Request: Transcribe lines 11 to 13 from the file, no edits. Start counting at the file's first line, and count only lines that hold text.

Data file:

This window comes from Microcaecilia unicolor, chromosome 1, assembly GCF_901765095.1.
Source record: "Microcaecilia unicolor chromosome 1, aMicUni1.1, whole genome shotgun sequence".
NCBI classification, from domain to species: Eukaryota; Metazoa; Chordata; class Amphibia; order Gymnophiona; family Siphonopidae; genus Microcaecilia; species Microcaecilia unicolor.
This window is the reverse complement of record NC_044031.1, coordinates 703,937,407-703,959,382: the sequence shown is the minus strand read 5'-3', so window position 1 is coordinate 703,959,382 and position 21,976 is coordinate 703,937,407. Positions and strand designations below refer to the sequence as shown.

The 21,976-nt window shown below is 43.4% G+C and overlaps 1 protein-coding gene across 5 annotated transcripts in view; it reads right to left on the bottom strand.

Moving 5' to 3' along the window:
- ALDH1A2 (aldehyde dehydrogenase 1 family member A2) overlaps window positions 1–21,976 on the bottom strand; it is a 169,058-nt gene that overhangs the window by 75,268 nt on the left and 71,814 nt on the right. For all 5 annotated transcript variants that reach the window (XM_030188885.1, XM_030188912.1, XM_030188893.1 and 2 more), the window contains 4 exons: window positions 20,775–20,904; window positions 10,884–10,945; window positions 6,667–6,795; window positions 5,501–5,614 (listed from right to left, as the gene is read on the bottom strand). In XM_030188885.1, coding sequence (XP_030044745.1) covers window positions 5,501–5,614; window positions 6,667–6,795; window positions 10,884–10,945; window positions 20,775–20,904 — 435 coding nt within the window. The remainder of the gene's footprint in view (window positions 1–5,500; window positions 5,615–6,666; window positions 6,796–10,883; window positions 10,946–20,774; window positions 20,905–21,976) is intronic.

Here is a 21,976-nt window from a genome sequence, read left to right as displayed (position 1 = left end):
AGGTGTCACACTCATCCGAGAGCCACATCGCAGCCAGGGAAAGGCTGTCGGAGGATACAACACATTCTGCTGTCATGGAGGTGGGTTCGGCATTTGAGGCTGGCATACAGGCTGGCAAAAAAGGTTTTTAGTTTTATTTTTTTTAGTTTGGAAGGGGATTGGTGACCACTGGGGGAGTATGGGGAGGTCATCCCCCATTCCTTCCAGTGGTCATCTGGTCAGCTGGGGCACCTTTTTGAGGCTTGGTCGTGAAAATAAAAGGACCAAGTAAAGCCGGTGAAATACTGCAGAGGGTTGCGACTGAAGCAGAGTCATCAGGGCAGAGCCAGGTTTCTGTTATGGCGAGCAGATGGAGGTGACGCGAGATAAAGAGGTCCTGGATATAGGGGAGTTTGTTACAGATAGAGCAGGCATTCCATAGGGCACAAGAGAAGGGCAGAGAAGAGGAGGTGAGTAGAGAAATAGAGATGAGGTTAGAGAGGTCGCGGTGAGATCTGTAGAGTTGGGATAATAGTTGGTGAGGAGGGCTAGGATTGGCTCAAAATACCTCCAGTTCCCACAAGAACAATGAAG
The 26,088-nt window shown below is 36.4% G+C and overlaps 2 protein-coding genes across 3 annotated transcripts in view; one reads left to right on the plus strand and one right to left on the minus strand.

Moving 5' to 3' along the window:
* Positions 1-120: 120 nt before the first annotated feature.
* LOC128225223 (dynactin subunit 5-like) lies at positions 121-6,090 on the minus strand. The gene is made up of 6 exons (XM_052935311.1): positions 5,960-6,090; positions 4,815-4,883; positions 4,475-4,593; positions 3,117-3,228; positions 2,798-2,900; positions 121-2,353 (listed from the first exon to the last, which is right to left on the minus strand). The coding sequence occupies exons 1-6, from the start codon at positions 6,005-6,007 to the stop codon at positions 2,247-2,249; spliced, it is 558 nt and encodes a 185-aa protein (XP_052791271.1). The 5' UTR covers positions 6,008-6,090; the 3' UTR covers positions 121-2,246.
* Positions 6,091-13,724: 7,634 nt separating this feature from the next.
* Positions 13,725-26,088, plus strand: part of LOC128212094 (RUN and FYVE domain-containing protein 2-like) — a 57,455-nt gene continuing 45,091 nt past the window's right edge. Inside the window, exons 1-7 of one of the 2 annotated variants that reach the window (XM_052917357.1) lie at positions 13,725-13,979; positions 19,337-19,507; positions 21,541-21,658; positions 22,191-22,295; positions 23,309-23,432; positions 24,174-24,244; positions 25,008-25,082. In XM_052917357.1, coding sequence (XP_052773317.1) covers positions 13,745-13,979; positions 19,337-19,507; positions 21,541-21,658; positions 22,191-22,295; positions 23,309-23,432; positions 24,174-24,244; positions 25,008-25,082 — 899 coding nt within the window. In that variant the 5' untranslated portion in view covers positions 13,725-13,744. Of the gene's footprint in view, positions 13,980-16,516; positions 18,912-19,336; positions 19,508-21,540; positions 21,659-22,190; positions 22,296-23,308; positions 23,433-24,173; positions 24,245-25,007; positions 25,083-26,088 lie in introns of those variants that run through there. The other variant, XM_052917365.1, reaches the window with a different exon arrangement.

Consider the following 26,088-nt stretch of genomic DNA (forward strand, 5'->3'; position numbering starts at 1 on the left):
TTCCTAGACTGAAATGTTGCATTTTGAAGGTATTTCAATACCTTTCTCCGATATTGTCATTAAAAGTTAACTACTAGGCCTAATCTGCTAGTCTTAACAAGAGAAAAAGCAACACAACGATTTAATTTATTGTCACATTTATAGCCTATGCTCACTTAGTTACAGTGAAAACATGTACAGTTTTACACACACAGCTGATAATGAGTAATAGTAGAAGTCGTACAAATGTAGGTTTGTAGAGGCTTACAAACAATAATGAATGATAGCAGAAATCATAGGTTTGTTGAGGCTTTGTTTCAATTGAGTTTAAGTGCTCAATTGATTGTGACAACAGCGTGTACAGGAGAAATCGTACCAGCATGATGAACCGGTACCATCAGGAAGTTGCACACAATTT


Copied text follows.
Moving 5' to 3' along the window:
* Positions 1-120: 120 nt before the first annotated feature.
* LOC128225223 (dynactin subunit 5-like) lies at positions 121-6,090 on the minus strand. The gene is made up of 6 exons (XM_052935311.1): positions 5,960-6,090; positions 4,815-4,883; positions 4,475-4,593; positions 3,117-3,228; positions 2,798-2,900; positions 121-2,353 (listed from the first exon to the last, which is right to left on the minus strand). The coding sequence occupies exons 1-6, from the start codon at positions 6,005-6,007 to the stop codon at positions 2,247-2,249; spliced, it is 558 nt and encodes a 185-aa protein (XP_052791271.1). The 5' UTR covers positions 6,008-6,090; the 3' UTR covers positions 121-2,246.